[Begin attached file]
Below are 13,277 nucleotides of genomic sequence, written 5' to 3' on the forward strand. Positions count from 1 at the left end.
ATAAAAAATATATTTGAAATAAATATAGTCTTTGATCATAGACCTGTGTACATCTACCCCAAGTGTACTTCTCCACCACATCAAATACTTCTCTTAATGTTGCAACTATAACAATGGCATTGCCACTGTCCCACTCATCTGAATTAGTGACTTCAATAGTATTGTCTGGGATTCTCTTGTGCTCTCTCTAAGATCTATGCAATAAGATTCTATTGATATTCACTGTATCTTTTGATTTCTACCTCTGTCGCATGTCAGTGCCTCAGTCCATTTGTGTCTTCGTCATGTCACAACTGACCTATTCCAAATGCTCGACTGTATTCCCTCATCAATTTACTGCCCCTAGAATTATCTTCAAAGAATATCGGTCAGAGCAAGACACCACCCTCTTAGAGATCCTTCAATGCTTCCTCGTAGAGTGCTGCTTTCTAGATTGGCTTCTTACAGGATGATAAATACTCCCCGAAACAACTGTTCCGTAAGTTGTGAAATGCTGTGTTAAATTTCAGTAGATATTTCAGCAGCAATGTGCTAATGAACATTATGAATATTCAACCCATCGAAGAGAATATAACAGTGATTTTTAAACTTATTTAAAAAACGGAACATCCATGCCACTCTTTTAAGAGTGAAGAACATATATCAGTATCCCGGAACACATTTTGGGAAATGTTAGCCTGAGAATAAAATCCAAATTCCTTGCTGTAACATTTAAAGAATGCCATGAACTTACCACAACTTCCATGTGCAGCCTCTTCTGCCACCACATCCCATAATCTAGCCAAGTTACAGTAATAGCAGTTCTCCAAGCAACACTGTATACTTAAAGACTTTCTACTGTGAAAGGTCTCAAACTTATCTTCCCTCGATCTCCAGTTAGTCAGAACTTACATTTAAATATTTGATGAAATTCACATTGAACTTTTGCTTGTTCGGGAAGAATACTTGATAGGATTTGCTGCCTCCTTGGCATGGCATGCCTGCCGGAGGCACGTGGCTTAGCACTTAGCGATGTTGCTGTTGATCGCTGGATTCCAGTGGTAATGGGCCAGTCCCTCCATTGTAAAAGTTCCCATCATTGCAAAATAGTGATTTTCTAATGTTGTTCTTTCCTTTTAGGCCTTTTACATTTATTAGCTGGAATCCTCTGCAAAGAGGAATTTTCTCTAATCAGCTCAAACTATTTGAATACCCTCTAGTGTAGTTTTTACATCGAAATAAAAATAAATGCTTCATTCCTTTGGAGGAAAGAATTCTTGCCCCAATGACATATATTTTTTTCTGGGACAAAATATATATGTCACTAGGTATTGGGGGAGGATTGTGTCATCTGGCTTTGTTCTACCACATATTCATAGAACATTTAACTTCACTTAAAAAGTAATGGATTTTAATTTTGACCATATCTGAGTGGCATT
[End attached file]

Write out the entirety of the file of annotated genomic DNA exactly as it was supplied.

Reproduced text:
Below are 13,277 nucleotides of genomic sequence, written 5' to 3' on the forward strand. Positions count from 1 at the left end.
ATAAAAAATATATTTGAAATAAATATAGTCTTTGATCATAGACCTGTGTACATCTACCCCAAGTGTACTTCTCCACCACATCAAATACTTCTCTTAATGTTGCAACTATAACAATGGCATTGCCACTGTCCCACTCATCTGAATTAGTGACTTCAATAGTATTGTCTGGGATTCTCTTGTGCTCTCTCTAAGATCTATGCAATAAGATTCTATTGATATTCACTGTATCTTTTGATTTCTACCTCTGTCGCATGTCAGTGCCTCAGTCCATTTGTGTCTTCGTCATGTCACAACTGACCTATTCCAAATGCTCGACTGTATTCCCTCATCAATTTACTGCCCCTAGAATTATCTTCAAAGAATATCGGTCAGAGCAAGACACCACCCTCTTAGAGATCCTTCAATGCTTCCTCGTAGAGTGCTGCTTTCTAGATTGGCTTCTTACAGGATGATAAATACTCCCCGAAACAACTGTTCCGTAAGTTGTGAAATGCTGTGTTAAATTTCAGTAGATATTTCAGCAGCAATGTGCTAATGAACATTATGAATATTCAACCCATCGAAGAGAATATAACAGTGATTTTTAAACTTATTTAAAAAACGGAACATCCATGCCACTCTTTTAAGAGTGAAGAACATATATCAGTATCCCGGAACACATTTTGGGAAATGTTAGCCTGAGAATAAAATCCAAATTCCTTGCTGTAACATTTAAAGAATGCCATGAACTTACCACAACTTCCATGTGCAGCCTCTTCTGCCACCACATCCCATAATCTAGCCAAGTTACAGTAATAGCAGTTCTCCAAGCAACACTGTATACTTAAAGACTTTCTACTGTGAAAGGTCTCAAACTTATCTTCCCTCGATCTCCAGTTAGTCAGAACTTACATTTAAATATTTGATGAAATTCACATTGAACTTTTGCTTGTTCGGGAAGAATACTTGATAGGATTTGCTGCCTCCTTGGCATGGCATGCCTGCCGGAGGCACGTGGCTTAGCACTTAGCGATGTTGCTGTTGATCGCTGGATTCCAGTGGTAATGGGCCAGTCCCTCCATTGTAAAAGTTCCCATCATTGCAAAATAGTGATTTTCTAATGTTGTTCTTTCCTTTTAGGCCTTTTACATTTATTAGCTGGAATCCTCTGCAAAGAGGAATTTTCTCTAATCAGCTCAAACTATTTGAATACCCTCTAGTGTAGTTTTTACATCGAAATAAAAATAAATGCTTCATTCCTTTGGAGGAAAGAATTCTTGCCCCAATGACATATATTTTTTTCTGGGACAAAATATATATGTCACTAGGTATTGGGGGAGGATTGTGTCATCTGGCTTTGTTCTACCACATATTCATAGAACATTTAACTTCACTTAAAAAGTAATGGATTTTAATTTTGACCATATCTGAGTGGCATT